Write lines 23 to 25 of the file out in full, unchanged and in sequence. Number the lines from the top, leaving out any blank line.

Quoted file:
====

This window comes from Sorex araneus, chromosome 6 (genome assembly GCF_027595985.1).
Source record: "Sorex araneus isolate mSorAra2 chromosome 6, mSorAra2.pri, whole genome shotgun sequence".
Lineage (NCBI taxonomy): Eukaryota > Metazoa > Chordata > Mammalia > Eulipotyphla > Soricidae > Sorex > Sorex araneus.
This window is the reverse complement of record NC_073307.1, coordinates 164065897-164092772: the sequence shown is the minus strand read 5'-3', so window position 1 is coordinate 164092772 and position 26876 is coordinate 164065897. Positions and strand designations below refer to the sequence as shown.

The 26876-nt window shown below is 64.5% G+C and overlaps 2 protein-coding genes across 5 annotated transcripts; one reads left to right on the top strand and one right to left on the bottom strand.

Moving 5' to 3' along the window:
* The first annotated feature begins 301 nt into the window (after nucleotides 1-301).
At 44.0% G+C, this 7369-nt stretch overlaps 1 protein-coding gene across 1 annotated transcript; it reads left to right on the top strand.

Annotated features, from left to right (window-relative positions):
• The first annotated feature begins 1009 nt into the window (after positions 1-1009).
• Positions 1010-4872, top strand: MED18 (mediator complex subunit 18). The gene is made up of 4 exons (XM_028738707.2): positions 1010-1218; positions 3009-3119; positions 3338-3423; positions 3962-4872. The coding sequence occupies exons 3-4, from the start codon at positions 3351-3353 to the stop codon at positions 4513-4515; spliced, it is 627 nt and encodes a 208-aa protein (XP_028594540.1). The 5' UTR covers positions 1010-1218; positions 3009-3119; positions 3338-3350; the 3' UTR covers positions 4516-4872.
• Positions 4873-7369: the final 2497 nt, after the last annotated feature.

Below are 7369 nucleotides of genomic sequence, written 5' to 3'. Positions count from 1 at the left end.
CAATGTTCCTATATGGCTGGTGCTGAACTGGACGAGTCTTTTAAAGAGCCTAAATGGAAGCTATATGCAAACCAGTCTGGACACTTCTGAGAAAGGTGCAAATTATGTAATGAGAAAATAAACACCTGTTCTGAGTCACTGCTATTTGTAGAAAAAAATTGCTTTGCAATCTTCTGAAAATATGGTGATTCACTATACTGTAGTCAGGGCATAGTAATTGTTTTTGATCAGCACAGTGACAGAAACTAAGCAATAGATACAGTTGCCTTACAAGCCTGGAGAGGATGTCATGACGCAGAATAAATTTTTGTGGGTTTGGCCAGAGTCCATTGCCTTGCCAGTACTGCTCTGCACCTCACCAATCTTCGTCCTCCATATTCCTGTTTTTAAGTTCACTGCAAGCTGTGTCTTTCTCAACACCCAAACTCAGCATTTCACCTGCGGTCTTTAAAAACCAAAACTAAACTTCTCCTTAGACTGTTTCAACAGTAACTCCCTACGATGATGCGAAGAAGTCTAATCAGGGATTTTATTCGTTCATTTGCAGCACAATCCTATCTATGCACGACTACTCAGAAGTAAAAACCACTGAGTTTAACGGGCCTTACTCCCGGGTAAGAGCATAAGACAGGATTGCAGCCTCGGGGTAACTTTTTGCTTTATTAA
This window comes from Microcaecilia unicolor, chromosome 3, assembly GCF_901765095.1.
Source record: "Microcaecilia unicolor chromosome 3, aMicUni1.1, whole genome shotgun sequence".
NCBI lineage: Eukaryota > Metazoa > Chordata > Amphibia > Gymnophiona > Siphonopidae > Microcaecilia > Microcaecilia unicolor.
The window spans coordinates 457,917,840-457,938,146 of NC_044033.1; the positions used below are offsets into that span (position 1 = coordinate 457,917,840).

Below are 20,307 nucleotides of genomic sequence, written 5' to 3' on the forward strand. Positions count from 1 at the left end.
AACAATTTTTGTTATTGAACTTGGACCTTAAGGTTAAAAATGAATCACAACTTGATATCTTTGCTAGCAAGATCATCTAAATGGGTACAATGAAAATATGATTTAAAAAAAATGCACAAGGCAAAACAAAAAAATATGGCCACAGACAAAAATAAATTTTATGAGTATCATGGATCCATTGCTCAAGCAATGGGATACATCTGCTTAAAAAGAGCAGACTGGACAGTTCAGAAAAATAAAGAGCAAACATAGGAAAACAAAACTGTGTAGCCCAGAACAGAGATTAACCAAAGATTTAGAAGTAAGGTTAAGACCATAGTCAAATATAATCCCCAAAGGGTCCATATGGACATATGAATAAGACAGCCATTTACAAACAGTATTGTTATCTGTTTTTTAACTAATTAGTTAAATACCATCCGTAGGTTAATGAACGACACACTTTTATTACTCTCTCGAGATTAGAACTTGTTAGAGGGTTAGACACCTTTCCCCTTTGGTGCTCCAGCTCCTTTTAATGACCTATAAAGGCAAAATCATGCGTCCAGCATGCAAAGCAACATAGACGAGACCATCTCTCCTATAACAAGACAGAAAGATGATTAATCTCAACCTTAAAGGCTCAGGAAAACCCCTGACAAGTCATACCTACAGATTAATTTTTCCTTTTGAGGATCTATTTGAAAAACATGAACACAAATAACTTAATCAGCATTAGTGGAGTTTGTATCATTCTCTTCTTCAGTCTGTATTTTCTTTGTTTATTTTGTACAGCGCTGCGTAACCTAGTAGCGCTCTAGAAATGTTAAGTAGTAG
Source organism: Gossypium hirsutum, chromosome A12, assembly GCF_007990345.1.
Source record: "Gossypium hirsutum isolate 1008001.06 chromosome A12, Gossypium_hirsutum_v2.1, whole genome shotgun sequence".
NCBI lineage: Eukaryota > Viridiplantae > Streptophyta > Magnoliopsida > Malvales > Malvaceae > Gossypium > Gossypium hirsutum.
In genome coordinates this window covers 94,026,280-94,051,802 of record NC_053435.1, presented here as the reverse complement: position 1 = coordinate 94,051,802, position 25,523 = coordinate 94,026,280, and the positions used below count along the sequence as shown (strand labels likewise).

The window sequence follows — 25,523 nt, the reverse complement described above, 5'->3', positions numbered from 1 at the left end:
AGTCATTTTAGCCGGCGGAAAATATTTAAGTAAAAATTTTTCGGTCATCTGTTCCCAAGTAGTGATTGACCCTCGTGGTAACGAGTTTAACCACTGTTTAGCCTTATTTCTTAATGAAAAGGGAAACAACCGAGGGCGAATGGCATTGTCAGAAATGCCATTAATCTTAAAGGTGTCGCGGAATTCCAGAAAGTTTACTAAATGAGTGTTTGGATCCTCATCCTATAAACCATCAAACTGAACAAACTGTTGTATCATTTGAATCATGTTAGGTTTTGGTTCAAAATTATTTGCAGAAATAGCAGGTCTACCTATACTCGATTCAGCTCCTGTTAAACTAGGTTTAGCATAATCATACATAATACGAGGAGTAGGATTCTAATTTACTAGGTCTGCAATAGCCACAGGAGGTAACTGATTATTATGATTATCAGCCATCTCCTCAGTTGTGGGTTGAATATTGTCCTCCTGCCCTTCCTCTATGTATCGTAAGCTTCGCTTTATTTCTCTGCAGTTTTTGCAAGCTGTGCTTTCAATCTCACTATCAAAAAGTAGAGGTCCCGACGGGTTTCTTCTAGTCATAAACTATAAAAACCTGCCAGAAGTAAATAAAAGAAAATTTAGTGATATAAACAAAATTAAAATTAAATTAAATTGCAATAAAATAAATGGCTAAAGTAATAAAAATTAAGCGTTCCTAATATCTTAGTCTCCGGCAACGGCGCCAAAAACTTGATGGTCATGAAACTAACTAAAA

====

NCBI lineage: Eukaryota > Viridiplantae > Streptophyta > Magnoliopsida > Malvales > Malvaceae > Gossypium > Gossypium hirsutum.
In genome coordinates this window covers 94,026,280-94,051,802 of record NC_053435.1, presented here as the reverse complement: position 1 = coordinate 94,051,802, position 25,523 = coordinate 94,026,280, and the positions used below count along the sequence as shown (strand labels likewise).

The window sequence follows — 25,523 nt, the reverse complement described above, 5'->3', positions numbered from 1 at the left end: